Many of the people I meet are already involved in grassroots efforts to resolve the painful issues of youth violence, poverty, family breakdown, racism, teen-age pregnancy, unemployment, homelessness, education, and crime. In two days in Ohio, I met pastors and priests, lay leaders, community organizers, teachers, students, parents, nurses, nuns, youth workers, lawyers, politicians, bishops, and custodians. They want to cross their denominational lines and come together. And they think it's time to do so.
Our hope is to maintain and expand the national public profile of an alternative voice to groups like the Christian Coalition, and to provide opportunities for many people to become involved in their own churches and communities around the country in offering that voice. But we are not merely offering an alternative to Ralph Reed and Pat Robertson; on a much deeper level, we seek to lift up a deeper public conversation about spiritual values and public life, especially as we enter an important election year.
We want to help people of faith get involved in reweaving the fabric of our families and communities and in renewing our economic and political life-to enlist citizens in the struggle for the "common good," as Catholic social teaching says. We want to make sure that what the Bible sees as "moral issues" in politics are on the agenda: how we treat the poor and most vulnerable, how we heal the wounds of racism, how we replace the values of greed and selfishness with caring and community, how we keep our promises and commitments, how we strengthen our relationships, how we nurture our children, how we protect both the creation and the next generation, how we overcome the violence that threatens the body politic.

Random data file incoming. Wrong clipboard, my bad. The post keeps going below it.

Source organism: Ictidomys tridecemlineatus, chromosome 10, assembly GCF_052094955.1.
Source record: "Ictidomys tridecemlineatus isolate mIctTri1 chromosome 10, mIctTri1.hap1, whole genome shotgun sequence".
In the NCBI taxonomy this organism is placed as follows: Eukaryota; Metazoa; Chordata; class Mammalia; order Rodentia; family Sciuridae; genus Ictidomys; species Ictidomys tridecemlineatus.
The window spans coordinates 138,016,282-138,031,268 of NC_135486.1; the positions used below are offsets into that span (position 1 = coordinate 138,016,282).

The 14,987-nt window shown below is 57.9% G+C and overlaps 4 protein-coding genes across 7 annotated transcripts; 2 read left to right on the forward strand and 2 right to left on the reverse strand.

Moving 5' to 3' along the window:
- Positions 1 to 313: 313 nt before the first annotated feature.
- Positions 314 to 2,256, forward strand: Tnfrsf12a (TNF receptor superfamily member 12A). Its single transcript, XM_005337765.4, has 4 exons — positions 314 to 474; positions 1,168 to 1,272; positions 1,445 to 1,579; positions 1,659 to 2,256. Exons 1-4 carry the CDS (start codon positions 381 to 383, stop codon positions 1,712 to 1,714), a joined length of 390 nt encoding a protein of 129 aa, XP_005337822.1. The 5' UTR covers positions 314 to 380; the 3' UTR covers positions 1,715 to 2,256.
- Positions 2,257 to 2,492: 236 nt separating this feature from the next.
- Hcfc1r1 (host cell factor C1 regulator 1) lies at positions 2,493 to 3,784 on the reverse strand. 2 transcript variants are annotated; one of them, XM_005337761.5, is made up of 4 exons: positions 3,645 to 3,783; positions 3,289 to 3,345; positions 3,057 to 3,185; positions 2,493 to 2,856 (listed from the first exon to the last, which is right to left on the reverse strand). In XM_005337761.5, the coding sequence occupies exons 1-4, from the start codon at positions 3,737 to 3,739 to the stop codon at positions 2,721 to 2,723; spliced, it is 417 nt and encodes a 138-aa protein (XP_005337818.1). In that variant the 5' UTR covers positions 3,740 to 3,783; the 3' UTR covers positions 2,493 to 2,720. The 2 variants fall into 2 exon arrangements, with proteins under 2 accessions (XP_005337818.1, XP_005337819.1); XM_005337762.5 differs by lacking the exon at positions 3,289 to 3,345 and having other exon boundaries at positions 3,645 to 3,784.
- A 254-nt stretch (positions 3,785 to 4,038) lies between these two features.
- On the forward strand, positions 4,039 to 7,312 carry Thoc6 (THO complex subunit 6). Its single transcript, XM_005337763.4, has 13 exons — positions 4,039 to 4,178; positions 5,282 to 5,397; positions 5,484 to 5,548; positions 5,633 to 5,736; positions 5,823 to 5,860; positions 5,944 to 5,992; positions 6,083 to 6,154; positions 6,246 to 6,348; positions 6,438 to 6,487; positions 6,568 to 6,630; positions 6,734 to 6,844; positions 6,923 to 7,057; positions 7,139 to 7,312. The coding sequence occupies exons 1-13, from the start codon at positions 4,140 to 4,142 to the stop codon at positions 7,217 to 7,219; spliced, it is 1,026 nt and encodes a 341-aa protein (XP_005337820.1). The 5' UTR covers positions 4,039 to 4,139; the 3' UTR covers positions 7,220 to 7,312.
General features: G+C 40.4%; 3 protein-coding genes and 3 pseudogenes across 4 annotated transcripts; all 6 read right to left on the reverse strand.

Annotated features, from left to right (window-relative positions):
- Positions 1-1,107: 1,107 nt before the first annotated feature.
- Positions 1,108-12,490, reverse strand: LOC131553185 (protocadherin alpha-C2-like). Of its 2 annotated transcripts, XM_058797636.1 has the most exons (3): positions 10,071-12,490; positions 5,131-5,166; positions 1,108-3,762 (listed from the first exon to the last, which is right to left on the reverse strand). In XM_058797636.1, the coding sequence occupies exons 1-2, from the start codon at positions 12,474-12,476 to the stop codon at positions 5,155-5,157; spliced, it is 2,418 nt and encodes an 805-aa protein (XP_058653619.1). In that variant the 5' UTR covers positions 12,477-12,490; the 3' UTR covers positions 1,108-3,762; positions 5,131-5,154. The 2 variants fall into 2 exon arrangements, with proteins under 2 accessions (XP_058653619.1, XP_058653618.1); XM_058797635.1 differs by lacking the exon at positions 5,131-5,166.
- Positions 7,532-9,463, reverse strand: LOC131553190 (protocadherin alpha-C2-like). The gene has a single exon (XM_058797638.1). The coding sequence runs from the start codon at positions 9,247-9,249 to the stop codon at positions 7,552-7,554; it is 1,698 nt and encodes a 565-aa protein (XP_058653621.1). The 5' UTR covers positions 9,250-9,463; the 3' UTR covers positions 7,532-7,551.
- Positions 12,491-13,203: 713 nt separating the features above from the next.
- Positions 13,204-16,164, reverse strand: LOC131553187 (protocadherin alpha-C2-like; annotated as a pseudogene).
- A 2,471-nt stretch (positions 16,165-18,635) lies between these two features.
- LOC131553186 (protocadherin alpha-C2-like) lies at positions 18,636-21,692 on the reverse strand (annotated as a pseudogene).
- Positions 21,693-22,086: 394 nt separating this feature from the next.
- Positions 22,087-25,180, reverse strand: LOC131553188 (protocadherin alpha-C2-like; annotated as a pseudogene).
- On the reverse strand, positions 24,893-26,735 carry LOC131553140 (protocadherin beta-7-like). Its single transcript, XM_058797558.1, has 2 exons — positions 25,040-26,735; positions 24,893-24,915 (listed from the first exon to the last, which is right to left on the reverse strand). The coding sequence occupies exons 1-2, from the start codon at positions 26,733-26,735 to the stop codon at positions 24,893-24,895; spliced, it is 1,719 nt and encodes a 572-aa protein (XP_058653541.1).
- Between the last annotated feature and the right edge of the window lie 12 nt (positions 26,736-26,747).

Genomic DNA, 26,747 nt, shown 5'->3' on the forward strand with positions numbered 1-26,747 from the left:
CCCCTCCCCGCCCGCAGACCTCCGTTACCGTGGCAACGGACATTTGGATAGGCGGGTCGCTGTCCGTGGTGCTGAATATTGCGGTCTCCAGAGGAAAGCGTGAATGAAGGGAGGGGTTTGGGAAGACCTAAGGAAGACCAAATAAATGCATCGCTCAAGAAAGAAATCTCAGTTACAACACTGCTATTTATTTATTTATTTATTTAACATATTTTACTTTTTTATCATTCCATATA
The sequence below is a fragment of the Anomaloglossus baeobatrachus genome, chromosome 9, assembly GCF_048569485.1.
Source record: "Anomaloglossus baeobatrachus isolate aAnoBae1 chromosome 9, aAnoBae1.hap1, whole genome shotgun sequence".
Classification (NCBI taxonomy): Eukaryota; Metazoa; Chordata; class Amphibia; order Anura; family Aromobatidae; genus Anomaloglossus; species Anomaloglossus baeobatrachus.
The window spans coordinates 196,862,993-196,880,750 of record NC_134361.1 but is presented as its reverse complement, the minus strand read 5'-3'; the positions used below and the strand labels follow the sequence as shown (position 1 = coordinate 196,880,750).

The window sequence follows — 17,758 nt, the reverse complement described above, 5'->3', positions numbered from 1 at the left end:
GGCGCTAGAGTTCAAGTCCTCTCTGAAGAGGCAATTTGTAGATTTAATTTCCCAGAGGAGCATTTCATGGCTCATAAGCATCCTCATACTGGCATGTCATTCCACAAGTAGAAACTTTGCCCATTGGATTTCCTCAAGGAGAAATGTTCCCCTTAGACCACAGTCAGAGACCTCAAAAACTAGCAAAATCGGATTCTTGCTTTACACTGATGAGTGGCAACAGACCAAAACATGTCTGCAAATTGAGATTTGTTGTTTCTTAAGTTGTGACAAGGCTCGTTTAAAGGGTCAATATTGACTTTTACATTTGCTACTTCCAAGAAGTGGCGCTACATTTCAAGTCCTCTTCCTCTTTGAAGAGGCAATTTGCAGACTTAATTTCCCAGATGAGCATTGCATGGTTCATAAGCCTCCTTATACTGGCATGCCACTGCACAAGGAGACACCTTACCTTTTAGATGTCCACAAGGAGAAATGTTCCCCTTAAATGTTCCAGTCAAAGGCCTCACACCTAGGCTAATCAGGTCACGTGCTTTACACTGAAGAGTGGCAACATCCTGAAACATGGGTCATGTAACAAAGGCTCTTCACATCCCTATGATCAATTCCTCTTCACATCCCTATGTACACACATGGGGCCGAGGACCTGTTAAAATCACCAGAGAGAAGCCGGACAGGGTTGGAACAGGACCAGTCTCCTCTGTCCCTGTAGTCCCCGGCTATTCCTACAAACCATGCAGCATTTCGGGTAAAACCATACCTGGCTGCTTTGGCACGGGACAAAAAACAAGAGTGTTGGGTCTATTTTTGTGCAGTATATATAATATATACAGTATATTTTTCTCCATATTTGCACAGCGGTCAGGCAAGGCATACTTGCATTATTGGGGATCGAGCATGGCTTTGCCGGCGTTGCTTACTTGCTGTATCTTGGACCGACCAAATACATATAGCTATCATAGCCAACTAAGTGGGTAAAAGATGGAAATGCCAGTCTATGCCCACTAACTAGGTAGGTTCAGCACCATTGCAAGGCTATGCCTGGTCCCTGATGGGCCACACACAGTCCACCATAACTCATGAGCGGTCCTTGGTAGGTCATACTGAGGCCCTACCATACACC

New approaches to solving the deepest problems in our public life are urgently needed, and the religious community must do far more than simply join in the partisan battles for political power that many are doing on the Religious Right. Becoming the most powerful bloc in the Republican Party is not quite the same as offering a prophetic voice for change. Rather than enlisting people in the challenging task of rebuilding their communities, groups like the Christian Coalition have helped to polarize the political debate further and have merely joined themselves to a very partisan cause-the right-wing agenda of the Republican Party. Many think they have gone too far.
The Christian Coalition is well organized and mobilized. They have grabbed the media microphones and demonstrated their political clout. But they must not be allowed to define what the Christian "position" is on a wide range of issues or who the true Christian candidates are. And we simply cannot let them create the impression that they speak for all "people of faith" as Ralph Reed often suggests.
They don't speak for me, and I don't think they speak for you either. So we need to speak for ourselves. That's what this project is all about. That alternative voice must be lifted up in churches, schools, neighborhoods, cities, and states around the country. And we need your help and involvement to help make that happen. Both the grassroots enthusiasm and the keen interest of the politicians convinces me that we have discovered a real need. Now it is time to organize.